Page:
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Getting started (Part 5) - Automating your application


With Linx, you develop back-end applications which are hosted on a server. As a Linx application is server side, it needs to “listen” or monitor for trigger events which execute some logic.

Automating your Linx application involves the use of services image .

Services are a primary component of a Linx application which allow you to automatically execute custom logic based on a event occurring. This means that once your application is deployed to the Linx application cloud server, you wont have to interact with it as it will run in the background.

In the Linx Designer, you are able to debug individual services as if they were deployed to a server, this lets you debug service functionality in real time to test it out.


Open the provided sample application in your Linx Designer to help along your learning journey: Solution.lsoz (39.8 KB)

Adding a timer service

Firstly, lets explore the TimerSVC . Whenever you need to perform repetitive tasks at set intervals or schedules, you can link your logic to a timer service.

When you need to add a service to your application, drag it from the plugins panel into the solution explorer:

This will create an a service event, in this case TimerEvent, which exposes a canvas like a user defined function:

Any functions or logic added to this canvas will execute for each event that is “fired”.

To demonstrate, add a string type to the TimerEvent.

Next, configure the timer service to execute every 5 seconds:

Debugging the timer service

Now, like we have been debugging functions, we are also able to debug service which allows us to debug in real-time.

To demonstrate, right click on the Timer in the solution explorer and click debug:

When the debugger starts, you will see an indication of the timer event being fired in the debug output panel:

You will see as the events fire, the logic on our TimerEvent canvas executes. You can even add breakpoints and step through a live event.

Monitoring a directory

Often when creating applications which integrate with file systems, data is often dropped in a directory in the form of files. When this occurs, processing logic of some kind is performed. Using a DirectoryWatchSVC you are able to monitor directories for any file action occurrences i.e. file creation, file deletion etc. When one of these events occurs, logic will be executed. The DirectoryWatch service can be thought of as a timer service that constantly executes a FileList function to scan a directory.

To demonstrate, add a DirectoryWatch service from the File plugin to your application like we did with the Timer service.

We can configure it to monitor the local directory C:\temp\ for now.


We will filter for all files which is indicated with the * character.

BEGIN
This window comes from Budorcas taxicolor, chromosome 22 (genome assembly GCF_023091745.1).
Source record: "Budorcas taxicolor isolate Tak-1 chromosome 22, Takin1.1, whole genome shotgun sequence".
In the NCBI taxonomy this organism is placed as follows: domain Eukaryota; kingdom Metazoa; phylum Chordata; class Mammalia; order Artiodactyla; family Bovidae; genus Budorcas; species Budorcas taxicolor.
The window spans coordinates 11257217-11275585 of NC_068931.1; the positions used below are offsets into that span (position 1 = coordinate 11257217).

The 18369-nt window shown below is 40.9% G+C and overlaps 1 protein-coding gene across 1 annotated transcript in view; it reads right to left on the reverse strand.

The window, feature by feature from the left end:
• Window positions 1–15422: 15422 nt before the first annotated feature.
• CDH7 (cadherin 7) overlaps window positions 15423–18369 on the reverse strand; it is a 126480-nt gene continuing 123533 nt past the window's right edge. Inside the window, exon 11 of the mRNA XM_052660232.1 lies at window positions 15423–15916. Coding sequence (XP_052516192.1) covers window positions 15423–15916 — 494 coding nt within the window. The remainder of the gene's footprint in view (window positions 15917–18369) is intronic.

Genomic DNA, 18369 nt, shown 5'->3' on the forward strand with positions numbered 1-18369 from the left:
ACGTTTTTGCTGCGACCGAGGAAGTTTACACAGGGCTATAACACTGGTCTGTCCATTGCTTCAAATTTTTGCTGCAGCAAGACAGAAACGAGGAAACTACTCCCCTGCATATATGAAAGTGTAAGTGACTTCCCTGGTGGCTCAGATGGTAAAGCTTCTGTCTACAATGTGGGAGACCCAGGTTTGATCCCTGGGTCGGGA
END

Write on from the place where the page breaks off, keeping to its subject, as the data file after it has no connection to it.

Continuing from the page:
Next, debug the DirectoryWatch service, once started, copy a file into the “C:\temp” location. As you paste or create a file, the event will fire with the file details being passed into the event:

Automating our ‘customer’ import

So far in these tutorials, we have built an application that reads a text file containing ‘customer’ records, enriches these details and then inserts the records into a database. However, for us to execute this logic we have been manually debugging our functions. Lets automate our application so that when we drop a ‘customer’ file into a directory, the file import function will be kicked off with the records automatically inserted into the database.

Add a DirectoryWatch service to the application that we have been using in the previous tutorials.

Next we are going to import the file that is picked up by using our ‘ImportCustomerFile’ function from earlier. We can reference the event’s FullPath parameter as the input ‘FilePath’ parameter for the ‘ImportCustomerFile’ function

Next we need to insert these records into the database. In the last tutorial we created the ‘ImportCustomersIntoDatabase’ function. However, it was built to only insert the records of a specific file. Lets alter it instead to take in a list of ‘customer’ items and then insert these instead of the records returned from ‘ImportCustomerFile’.


We can then delete the call to the ‘ImportCustomerFile’ function:

There will be an invalid reference error for the looping of customers:

Alter this value to reference the incoming list of customers:

Now back to the DirectoryWatch created event, add a call to the ‘ImportCustomersIntoDatabase’ function, passing in the ‘customers’ returned from the ‘ImportCustomerFile’ function as the input parameters.

Now if you start service debugging on your DirectoryWatch, and drop the “linx_customers.csv” file into the “C:\temp” location, the file will be automatically picked up, moved to an archive location and the contents of the file enriched and inserted into the database.

Well done :fire:

Congratulations! You’ve completed the crash course of Linx, hopefully now you’ll be more familiar with using the Linx platform to achieve your development goals. Take a look at other articles on our community for some more help and ideas.